Fariha Róisín on Learning to Care Less About the Publishing World’s Rules
From the Thresholds Podcast, Hosted by Jordan Kisner
This is Thresholds, a series of conversations with writers about experiences that completely turned them upside down, disoriented them in their lives, changed them, and changed how and why they wanted to write. Hosted by Jordan Kisner, author of the new essay collection, Thin Places, and brought to you by Lit Hub Radio.
On this episode, Jordan talks to Fariha Róisín, author of Like a Bird, about her discovery of ayahuasca, the political obligations of the artist, learning not to care so much about how her writing is perceived by the publishing world, and her own journey toward healing.
From the interview:
Jordan Kisner: I relate to this concern about when you write about the spiritual, feeling worried that you’re not going to be taken seriously as a smart person if you are trying to engage earnestly and sincerely with some of the questions. How do you work through that? How do you think about that?
Fariha Róisín: Oh, I love this question. Thank you. Well, firstly, it took me a long time to be like, these standards were made by cis-hetero white men. Why am I trying to be a part of the canon that literally does not even understand me? I think that’s when I also began to understand, for me specifically, that I couldn’t play into the rules. Firstly, I hate rules. Don’t tell me what to do. I don’t like that. Perhaps understanding that firstly I don’t have to assimilate. A lot of my life unlearning is how to really step outside of the imposition of all of the gazes that have been applied on to me.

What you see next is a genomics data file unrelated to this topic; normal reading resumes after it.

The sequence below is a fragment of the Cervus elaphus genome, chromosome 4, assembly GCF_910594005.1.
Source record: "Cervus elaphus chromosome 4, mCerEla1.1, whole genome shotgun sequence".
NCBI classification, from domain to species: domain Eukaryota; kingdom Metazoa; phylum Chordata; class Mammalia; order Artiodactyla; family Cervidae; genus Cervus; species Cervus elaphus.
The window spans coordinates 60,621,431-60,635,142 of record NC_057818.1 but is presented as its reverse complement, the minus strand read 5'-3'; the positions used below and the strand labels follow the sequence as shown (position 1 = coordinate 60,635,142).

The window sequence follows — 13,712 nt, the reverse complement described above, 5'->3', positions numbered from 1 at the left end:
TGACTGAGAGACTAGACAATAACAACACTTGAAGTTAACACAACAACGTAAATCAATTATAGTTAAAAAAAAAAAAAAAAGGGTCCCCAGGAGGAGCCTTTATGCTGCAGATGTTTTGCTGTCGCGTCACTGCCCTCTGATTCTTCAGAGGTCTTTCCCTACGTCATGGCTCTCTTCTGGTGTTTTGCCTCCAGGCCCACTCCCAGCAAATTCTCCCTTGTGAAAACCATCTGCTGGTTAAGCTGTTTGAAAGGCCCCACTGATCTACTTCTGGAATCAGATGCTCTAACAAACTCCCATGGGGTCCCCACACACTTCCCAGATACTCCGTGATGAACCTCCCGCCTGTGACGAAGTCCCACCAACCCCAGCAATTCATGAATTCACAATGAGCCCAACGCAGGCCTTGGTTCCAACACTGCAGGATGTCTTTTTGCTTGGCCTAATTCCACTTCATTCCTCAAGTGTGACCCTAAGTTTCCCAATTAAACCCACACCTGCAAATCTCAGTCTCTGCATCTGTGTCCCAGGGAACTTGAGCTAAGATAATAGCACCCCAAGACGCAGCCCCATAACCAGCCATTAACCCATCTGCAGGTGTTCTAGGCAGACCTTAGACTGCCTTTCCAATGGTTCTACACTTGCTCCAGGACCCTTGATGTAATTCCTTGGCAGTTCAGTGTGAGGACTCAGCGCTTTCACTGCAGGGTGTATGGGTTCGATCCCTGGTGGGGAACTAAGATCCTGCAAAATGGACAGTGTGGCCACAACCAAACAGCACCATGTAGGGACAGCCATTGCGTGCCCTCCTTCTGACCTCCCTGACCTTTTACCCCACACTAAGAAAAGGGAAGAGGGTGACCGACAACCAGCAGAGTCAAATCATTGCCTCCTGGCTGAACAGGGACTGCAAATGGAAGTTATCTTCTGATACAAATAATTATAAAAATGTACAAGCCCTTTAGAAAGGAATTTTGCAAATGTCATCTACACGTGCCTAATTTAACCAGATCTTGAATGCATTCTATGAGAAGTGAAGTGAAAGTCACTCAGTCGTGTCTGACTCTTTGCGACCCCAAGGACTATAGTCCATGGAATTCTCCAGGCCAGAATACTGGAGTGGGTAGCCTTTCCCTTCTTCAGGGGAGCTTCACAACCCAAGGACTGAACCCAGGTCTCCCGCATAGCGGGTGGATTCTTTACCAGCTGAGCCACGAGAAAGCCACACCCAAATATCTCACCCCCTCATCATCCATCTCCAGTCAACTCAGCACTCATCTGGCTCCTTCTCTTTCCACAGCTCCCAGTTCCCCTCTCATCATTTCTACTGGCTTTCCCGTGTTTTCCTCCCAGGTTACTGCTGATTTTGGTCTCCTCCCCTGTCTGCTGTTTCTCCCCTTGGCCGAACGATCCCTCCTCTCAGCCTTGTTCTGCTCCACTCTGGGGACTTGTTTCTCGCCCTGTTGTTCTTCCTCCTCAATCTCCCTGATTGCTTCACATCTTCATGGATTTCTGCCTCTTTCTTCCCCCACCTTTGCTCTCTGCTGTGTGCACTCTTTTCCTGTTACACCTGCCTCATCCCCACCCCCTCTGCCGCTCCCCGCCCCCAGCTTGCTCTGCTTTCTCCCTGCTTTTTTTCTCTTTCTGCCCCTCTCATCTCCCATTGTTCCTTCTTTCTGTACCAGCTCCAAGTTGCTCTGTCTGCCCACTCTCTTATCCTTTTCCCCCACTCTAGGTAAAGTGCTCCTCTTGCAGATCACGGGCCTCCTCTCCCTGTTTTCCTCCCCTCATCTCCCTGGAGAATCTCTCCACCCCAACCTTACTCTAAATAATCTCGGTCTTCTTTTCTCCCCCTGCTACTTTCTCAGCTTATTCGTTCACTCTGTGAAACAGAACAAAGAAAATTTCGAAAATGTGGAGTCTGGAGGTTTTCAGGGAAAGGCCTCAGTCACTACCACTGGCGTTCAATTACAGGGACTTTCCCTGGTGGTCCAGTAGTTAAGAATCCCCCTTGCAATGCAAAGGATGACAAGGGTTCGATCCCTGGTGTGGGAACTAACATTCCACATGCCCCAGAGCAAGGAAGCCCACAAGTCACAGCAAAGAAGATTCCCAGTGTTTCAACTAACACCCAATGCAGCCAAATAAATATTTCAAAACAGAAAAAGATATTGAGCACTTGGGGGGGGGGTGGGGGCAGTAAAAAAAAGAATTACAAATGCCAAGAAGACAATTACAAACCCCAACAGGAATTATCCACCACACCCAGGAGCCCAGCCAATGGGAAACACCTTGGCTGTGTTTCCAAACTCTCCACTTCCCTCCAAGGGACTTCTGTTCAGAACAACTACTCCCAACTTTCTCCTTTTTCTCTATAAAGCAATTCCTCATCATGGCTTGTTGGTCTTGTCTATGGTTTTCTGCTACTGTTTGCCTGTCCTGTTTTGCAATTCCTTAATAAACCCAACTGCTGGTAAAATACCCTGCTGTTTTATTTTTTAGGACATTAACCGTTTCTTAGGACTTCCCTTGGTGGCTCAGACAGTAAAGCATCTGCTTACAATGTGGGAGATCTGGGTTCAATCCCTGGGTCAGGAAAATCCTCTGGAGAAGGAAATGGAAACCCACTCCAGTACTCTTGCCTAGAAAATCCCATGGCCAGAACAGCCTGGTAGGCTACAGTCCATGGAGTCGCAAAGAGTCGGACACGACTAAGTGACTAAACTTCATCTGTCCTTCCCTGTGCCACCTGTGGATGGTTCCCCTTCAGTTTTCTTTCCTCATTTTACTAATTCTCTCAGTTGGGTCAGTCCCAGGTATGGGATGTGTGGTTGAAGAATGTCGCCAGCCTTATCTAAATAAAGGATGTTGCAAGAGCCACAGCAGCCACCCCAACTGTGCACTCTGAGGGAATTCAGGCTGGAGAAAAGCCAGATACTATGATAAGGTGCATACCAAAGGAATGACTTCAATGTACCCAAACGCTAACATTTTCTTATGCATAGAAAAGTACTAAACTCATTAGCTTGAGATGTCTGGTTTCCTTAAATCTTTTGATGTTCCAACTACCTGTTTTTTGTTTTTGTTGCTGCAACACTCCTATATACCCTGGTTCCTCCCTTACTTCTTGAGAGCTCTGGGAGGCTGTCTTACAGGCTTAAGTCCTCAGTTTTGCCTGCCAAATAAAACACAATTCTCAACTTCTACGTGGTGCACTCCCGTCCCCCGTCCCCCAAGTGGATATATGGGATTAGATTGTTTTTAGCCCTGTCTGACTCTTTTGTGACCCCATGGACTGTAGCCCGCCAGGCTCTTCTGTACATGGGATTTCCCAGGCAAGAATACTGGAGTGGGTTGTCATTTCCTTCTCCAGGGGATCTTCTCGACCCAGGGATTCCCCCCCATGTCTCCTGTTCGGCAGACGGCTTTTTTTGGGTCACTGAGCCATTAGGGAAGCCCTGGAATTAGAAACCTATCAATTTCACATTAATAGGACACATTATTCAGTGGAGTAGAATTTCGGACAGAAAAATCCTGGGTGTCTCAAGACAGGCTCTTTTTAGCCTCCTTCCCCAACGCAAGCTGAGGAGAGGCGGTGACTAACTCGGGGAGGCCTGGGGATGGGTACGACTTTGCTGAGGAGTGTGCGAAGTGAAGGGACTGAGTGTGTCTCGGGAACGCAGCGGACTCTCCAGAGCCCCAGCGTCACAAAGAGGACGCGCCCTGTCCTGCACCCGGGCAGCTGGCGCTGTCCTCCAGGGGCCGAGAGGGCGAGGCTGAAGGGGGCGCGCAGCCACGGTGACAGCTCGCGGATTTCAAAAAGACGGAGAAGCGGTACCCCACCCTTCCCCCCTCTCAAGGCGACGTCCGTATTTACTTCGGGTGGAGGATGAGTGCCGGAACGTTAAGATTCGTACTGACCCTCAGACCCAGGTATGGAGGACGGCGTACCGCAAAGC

I think accepting that I don’t want to play into what the writing world wants of me and also what they’ve determined is successful—because I don’t make a lot of money, right? That’s always the struggle with being a writer in a lot of ways, especially a writer that is doing things her own way. It’s incredibly challenging to feel as much as I don’t want these institutions to care, of course I do, because they determine success in a lot of ways, too.
So I think I’m always oscillating between these different viewpoints of being really righteous in terms of what I want to write about now. And that happened, I think, just through acceptance of the fact that I don’t need somebody else to tell me that I’m smart. I don’t need somebody else to tell me that I’m good enough. I can tell myself that. Again, I think it’s just surrendering to the divine and knowing that I will be taken where I need to be taken. And I have to just focus on the work and the quality of the work and ensure that I can really stand behind what I’m saying.
Fariha Róisín is an Australian-Canadian writer whose work has appeared in The New York Times, Al Jazeera, The Guardian, Vice, Fusion, Village Voice, and elsewhere. Her work often explores Muslim identity, race, pop culture, and film. It also examines the intersection of queerness and being a femme of color while navigating a white world. She is the author of the poetry collection, How to Cure a Ghost, and the guided journal, Being in Your Body.